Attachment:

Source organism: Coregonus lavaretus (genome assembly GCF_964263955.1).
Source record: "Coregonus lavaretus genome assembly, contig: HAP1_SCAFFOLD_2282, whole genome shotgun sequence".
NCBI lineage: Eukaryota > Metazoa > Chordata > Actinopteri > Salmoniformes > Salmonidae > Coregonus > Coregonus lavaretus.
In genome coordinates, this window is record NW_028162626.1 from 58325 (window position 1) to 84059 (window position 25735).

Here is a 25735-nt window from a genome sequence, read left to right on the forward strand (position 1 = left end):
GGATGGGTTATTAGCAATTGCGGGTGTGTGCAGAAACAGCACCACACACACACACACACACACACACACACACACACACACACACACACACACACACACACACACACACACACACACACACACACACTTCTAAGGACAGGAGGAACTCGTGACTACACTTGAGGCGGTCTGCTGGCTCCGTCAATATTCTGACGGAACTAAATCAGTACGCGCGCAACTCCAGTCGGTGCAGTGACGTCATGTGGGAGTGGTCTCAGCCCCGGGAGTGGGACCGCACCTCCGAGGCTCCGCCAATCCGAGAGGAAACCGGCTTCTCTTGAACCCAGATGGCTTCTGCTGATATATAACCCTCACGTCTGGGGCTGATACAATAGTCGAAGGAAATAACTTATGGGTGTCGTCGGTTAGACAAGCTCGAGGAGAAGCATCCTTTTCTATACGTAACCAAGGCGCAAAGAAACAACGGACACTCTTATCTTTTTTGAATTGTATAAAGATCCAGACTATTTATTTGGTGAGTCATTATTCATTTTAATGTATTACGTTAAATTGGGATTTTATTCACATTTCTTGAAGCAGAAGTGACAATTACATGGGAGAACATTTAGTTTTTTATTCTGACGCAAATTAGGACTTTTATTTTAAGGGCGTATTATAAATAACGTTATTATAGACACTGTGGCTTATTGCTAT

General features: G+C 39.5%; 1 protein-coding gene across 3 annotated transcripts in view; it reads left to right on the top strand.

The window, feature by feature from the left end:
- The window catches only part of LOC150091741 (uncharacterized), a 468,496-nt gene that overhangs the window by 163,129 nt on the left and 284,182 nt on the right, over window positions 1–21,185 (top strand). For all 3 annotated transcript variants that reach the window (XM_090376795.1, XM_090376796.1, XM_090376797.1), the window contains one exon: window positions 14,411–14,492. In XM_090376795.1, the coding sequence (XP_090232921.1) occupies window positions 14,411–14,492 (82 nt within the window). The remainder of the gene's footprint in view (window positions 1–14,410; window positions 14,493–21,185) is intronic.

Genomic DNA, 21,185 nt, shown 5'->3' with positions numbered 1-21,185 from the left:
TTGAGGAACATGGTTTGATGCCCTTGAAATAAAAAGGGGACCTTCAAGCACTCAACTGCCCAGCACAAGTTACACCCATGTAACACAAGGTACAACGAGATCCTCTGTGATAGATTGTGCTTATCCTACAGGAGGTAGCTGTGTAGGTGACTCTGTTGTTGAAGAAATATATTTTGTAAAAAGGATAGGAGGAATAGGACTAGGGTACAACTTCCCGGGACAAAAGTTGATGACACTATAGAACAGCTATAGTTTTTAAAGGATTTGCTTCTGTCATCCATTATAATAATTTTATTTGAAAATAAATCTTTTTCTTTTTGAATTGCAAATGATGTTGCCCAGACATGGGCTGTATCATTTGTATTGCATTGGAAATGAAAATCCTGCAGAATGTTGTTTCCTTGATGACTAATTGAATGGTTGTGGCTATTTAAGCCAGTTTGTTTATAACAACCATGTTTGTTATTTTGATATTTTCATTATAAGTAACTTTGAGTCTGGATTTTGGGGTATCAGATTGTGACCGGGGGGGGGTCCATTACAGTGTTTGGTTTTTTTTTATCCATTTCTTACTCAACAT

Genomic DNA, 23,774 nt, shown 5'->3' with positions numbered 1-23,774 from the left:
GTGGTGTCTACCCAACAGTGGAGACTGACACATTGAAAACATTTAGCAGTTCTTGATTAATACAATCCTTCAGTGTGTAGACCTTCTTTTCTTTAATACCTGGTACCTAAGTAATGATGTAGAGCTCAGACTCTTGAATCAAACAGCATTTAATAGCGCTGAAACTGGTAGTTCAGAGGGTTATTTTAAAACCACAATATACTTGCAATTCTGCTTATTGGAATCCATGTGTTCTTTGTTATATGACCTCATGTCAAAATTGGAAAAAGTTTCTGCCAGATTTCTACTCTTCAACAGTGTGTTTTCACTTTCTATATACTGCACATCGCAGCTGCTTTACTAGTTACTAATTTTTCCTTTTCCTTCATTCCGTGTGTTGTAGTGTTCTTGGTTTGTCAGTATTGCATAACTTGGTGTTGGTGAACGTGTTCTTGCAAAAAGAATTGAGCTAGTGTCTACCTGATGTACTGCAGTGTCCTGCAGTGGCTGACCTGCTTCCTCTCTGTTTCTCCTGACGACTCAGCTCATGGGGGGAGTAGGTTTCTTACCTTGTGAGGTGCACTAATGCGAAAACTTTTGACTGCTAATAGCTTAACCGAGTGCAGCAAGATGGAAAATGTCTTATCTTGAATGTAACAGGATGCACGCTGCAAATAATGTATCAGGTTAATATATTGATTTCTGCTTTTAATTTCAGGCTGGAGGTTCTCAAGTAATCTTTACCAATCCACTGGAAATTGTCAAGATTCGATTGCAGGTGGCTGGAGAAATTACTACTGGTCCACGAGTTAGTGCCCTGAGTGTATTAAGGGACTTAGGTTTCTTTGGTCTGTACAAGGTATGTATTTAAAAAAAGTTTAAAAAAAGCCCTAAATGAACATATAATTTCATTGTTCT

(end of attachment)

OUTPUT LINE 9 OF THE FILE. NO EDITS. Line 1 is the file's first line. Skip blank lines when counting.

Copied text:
- The window catches only part of LOC150091741 (uncharacterized), a 468,496-nt gene that overhangs the window by 163,129 nt on the left and 284,182 nt on the right, over window positions 1–21,185 (top strand). For all 3 annotated transcript variants that reach the window (XM_090376795.1, XM_090376796.1, XM_090376797.1), the window contains one exon: window positions 14,411–14,492. In XM_090376795.1, the coding sequence (XP_090232921.1) occupies window positions 14,411–14,492 (82 nt within the window). The remainder of the gene's footprint in view (window positions 1–14,410; window positions 14,493–21,185) is intronic.